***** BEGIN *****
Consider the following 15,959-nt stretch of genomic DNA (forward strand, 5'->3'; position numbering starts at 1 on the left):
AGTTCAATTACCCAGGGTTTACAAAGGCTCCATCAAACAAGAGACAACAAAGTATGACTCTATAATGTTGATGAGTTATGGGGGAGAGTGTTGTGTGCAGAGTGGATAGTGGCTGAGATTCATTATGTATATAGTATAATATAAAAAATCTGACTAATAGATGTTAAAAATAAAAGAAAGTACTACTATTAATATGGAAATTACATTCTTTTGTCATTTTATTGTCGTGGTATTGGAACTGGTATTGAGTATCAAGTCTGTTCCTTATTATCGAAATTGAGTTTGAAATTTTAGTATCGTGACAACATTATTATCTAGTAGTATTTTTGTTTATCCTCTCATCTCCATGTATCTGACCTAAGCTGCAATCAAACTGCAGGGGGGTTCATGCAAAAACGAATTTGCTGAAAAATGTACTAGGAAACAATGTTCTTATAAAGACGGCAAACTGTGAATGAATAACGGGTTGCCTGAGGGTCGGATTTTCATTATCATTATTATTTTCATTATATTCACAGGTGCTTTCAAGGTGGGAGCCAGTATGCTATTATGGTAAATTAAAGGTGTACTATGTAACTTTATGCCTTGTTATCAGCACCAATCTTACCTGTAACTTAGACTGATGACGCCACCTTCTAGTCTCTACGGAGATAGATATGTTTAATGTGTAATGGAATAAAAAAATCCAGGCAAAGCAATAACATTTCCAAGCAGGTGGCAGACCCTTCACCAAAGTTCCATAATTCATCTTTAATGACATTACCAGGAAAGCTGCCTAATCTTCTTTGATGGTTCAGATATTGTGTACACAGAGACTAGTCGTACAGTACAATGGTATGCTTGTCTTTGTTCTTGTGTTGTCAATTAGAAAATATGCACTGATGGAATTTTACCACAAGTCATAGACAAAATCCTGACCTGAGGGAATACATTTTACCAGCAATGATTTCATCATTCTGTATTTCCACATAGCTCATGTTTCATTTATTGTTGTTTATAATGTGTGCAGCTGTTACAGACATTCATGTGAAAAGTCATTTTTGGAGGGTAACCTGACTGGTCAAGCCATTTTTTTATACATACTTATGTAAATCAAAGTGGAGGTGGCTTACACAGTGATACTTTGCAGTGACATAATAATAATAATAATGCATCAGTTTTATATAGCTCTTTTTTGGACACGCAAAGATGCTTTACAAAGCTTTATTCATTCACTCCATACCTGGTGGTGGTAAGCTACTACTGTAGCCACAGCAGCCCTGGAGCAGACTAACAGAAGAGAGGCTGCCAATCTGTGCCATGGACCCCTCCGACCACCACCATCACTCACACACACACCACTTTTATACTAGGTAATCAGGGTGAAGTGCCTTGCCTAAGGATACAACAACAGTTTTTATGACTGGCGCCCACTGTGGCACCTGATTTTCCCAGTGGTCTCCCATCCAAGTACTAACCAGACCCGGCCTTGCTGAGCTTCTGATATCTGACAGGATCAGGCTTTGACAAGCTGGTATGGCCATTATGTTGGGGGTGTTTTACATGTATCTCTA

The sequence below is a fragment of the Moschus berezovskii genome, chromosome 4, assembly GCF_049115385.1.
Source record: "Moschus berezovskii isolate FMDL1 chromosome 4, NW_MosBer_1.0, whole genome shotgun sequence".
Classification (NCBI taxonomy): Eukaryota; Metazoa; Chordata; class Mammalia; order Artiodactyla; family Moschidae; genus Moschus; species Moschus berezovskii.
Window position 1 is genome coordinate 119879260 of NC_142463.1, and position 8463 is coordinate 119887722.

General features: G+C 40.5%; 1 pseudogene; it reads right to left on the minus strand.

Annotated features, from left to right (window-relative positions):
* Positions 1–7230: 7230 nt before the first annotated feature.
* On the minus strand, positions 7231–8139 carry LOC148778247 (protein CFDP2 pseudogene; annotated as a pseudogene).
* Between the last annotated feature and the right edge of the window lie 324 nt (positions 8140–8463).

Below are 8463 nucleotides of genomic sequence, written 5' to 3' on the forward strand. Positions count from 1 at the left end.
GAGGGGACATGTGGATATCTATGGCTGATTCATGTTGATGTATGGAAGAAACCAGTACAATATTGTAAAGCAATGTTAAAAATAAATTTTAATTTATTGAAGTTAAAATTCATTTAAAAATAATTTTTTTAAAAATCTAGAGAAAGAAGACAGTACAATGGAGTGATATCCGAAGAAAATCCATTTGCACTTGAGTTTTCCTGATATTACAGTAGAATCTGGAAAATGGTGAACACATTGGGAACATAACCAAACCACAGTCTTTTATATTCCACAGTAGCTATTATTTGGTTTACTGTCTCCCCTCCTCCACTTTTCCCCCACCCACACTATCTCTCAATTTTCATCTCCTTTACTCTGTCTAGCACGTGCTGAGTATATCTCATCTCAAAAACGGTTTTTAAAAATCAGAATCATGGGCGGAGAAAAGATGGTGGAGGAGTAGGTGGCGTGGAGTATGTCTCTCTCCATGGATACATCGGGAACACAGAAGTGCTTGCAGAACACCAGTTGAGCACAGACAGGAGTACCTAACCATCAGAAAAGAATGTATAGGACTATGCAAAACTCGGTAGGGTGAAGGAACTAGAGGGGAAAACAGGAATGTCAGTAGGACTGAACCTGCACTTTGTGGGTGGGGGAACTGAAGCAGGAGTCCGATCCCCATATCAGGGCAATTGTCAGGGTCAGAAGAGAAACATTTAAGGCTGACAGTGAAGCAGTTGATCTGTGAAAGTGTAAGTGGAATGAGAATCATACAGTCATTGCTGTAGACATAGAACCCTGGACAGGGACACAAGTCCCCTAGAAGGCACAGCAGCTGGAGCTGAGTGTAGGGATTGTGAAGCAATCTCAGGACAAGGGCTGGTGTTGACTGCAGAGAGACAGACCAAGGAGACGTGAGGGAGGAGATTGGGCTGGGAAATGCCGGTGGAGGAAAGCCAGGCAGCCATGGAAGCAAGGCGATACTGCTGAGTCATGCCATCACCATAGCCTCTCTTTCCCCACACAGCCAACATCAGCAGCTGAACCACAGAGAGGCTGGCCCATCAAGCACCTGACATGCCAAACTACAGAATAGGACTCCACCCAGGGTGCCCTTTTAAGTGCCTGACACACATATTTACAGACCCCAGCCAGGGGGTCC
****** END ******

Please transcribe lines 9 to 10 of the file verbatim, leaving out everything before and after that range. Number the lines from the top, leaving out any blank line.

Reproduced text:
* Positions 1–7230: 7230 nt before the first annotated feature.
* On the minus strand, positions 7231–8139 carry LOC148778247 (protein CFDP2 pseudogene; annotated as a pseudogene).